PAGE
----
Distributed Transaction

What Does Distributed Transaction Mean?

A distributed transaction is a type of transaction with two or more engaged network hosts. Generally, hosts provide resources, and a transaction manager is responsible for developing and handling the transaction. Like any other transaction, a distributed transaction should include all four ACID properties (atomicity, consistency, isolation, durability). Given the nature of the work, atomicity is important to ensure an all-or-nothing outcome for the operations bundle (unit of work).


Techopedia Explains Distributed Transaction

Databases are standard transactional resources, and transactions usually extend to a small number of such databases. In such cases, a distributed transaction may be viewed as a database transaction that should be synchronized between various participating databases allocated between various physical locations. The isolation property presents a unique obstacle for multi-database transactions.

For distributed transactions, each computer features a local transaction manager. If the transaction works at several computers, the transaction managers communicate with various other transaction managers by means of superior or subordinate relationships, which are accurate only for a specific transaction.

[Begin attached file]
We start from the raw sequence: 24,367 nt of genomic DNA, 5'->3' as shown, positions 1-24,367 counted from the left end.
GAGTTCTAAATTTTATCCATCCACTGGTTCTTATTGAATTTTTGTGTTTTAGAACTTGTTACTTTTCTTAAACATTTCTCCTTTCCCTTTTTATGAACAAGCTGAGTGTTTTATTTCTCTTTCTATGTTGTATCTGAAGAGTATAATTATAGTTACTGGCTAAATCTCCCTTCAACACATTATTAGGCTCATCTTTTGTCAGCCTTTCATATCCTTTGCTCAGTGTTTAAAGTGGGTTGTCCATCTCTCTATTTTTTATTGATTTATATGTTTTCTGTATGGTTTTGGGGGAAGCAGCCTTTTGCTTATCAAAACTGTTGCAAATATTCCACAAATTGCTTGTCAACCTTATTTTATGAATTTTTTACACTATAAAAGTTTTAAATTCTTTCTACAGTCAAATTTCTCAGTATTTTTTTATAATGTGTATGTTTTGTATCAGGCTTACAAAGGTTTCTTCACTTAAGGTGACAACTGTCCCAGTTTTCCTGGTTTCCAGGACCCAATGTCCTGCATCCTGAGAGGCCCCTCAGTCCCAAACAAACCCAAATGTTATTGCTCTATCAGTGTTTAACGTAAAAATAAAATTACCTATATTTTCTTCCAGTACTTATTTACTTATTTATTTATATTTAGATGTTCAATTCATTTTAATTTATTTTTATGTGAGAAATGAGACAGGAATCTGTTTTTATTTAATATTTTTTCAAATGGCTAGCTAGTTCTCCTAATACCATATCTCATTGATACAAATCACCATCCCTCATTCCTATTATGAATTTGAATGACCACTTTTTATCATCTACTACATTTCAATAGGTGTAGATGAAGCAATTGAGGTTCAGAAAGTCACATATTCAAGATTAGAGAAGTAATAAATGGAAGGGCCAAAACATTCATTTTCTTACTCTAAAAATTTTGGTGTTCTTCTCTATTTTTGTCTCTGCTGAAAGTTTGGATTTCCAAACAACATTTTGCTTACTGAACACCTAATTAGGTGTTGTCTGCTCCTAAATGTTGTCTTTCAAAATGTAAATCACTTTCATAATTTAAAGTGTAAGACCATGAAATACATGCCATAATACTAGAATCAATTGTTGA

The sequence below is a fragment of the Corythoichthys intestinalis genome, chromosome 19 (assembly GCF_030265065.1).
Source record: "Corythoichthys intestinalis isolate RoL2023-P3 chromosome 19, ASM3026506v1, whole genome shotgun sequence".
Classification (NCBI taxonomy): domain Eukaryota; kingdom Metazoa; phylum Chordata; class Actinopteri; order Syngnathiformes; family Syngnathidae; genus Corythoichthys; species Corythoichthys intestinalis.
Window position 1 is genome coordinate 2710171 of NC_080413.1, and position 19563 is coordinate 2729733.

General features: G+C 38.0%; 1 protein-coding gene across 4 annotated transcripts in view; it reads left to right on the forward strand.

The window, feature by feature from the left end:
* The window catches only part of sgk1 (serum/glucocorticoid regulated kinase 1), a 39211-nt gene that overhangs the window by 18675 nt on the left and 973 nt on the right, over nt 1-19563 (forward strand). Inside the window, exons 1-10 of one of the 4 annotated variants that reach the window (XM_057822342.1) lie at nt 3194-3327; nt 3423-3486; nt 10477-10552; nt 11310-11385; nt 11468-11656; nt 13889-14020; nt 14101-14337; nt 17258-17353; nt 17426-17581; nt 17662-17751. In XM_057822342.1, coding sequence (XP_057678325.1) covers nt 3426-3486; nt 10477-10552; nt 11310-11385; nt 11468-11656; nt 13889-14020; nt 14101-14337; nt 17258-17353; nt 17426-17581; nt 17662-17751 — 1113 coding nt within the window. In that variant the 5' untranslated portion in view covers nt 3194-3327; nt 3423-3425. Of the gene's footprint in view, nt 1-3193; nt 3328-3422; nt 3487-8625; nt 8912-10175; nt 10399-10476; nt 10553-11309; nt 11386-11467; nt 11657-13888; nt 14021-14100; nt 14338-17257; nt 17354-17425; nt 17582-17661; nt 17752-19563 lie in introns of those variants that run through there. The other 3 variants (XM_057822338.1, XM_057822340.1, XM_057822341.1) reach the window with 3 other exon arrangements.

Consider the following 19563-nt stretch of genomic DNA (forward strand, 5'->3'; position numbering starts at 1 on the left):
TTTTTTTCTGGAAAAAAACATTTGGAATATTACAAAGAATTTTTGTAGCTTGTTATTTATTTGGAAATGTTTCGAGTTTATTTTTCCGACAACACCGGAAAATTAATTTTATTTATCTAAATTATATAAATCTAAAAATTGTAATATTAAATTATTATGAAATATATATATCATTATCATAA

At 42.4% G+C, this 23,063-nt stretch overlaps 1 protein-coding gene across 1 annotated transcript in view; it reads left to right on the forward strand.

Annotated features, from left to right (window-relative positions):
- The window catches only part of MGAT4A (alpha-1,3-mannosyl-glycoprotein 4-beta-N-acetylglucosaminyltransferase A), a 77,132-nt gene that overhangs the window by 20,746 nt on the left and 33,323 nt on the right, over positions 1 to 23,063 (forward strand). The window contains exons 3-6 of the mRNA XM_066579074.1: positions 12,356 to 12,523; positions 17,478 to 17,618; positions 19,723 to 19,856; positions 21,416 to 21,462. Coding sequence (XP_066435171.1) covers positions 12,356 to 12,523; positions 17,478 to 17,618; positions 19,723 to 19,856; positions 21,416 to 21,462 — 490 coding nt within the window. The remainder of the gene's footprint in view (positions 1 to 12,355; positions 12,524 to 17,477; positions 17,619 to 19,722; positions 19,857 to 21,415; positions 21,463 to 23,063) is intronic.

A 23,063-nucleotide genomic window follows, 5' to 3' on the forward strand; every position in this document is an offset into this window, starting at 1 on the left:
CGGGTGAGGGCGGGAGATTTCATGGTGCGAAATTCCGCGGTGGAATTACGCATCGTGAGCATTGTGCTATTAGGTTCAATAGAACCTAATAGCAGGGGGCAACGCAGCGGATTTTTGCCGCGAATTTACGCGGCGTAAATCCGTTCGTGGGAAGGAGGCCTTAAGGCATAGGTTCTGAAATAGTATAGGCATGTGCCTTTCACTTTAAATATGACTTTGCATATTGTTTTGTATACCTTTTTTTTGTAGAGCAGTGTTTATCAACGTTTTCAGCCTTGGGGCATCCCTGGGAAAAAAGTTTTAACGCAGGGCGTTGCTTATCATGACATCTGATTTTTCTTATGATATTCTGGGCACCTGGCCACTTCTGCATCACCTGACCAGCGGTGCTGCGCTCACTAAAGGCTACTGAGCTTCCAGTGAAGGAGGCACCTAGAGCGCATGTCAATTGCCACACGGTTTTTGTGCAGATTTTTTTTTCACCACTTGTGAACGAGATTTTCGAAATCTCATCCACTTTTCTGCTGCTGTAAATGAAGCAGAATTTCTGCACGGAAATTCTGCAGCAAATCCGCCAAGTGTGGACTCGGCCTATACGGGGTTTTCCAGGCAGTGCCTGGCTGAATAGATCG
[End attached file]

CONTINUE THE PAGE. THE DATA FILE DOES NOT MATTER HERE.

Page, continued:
Resource managers handle consistent or resilient data and closely cooperate with the distributed transaction coordinator (DTC) to ensure an application’s isolation and atomicity. In distributed transactions, every participating element should conform to committing a change action, such as a database update, prior to the transaction. The DTC coordinates the transaction for the participating components and works as a transaction manager for each computer that is meant to manage the transactions. When distributing transactions between various computers, the transaction manager delivers, prepares, commits and aborts messages to each subordinate transaction manager.

In the DTC’s two-phase commit algorithm, phase one involves the transaction manager prompting commitment preparation of each enlisted component, whereas in phase two, if all components are prepared to successfully commit, the transaction manager messages the decision to commit.


Related Terms

Latest Database Terms

Related Reading

Margaret Rouse

Margaret Rouse is an award-winning technical writer and teacher known for her ability to explain complex technical subjects to a non-technical, business audience. Over the past twenty years her explanations have appeared on TechTarget websites and she's been cited as an authority in articles by the New York Times, Time Magazine, USA Today, ZDNet, PC Magazine and Discovery Magazine.Margaret's idea of a fun day is helping IT and business professionals learn to speak each other’s highly specialized languages. If you have a suggestion for a new definition or how to improve a technical explanation, please email Margaret or contact her…